G.R.Averall 2017

The World Trade Centre

Asbestos and the World Trade Centre

The concept of the World Trade Center was designed in 1960 by the Downtown-Lower Manhattan Development association. They wanted to revitalize the low-rate street which was dominated by electronic stores. David Rockefeller, the founder of the association, pushed hard for the revitalization project, insisting that it would benefit all of New York.

Plans to build the center were started in 1962, and construction began in 1966. To create the site for the World Trade Center, which took up 16 acres of land, five streets were closed and 164 buildings were demolished. The north tower was opened in December of 1970 and the south tower was open in January of 1972. At the time of their construction, they were the fifth and sixth tallest buildings in the world.

Most people will forever remember what they were doing when the World Trade Center was struck by airplanes. September 11, 2001 is not a date that many will ever forget. Many sat riveted to their televisions watching as the horrors unfolded. Unfortunately for thousands of people, there are very real dangers that the World Trade Center catastrophe invoked, including health issues from dust and debris.

The dust and debris from the collapse of the World Trade Centers posed serious health hazards to the people who were exposed during the attack. Much of the dust from the World Trade Centers included asbestos, which was present throughout the materials in the buildings.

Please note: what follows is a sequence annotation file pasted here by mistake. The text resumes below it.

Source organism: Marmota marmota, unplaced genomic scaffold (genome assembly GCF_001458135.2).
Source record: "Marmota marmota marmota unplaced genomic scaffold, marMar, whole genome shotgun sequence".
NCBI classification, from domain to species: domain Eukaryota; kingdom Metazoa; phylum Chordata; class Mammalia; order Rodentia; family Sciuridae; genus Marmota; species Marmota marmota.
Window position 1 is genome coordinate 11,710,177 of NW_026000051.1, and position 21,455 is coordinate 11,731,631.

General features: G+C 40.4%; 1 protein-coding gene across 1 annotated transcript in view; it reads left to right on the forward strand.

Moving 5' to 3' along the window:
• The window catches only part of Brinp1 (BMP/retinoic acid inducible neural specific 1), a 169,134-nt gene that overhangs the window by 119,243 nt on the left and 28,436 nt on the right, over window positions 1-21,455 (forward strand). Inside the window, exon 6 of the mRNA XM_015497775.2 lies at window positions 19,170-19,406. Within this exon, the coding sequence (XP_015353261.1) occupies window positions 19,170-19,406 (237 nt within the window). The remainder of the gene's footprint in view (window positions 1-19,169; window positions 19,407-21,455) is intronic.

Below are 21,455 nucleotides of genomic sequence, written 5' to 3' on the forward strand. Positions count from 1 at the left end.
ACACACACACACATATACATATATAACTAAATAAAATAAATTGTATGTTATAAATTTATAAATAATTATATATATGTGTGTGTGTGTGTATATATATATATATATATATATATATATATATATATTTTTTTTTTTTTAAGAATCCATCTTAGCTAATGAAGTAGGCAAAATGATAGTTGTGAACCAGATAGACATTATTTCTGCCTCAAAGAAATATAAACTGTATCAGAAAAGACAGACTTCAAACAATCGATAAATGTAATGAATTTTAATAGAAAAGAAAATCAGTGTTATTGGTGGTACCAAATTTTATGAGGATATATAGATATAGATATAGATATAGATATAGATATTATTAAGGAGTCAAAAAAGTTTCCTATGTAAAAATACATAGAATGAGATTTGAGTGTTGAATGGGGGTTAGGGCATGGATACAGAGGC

One of the risks associated with inhaling asbestos fibers is the future development of mesothelioma cancer. Mesothelioma is considered to be a rare type of cancer with approximately 2,000 to 3,000 new cases reported each year. The biggest issue with mesothelioma is that it takes anywhere from 20 to 50 years to present itself. In the majority of cases, the disease occurs in the lining of the lungs, but it can develop in the lining of the abdomen or heart.

Asbestos fibers are microscopic, thin and extremely durable. They are easily inhaled and once they become lodged in the linings of the lungs, heart, or abdomen, they often remain there for several decades. Due to their durability, the body is often unable to break them down and expel them.

There is a lot of controversy surrounding asbestos exposure, as many who have developed mesothelioma are contacting mesothelioma lawyersto help them with their case. While it is not impossible, most of those who were exposed during the collapse of the World Trade Centers will not yet be diagnosed with an asbestos-related disease. However, the risk of eventually contracting a disease is high and exposed victims should seek regular medical examinations from their doctor.

While the tragedy of the World Trade Center might be over for some, it is still a very real threat for thousands who lived near the site. The years to come will show whether the asbestos in the buildings have continued to cause further damages to those exposed.

Cleanup at Ground Zero

Most people watched their televisions in shock as the events of 9/11 unfolded. Tens of thousands of people were involved, and many continue to be affected from the attacks. For the workers who helped clean up the destruction, as well as those who lived and worked near the World Trade Center, one of the recurring concerns is asbestos exposure.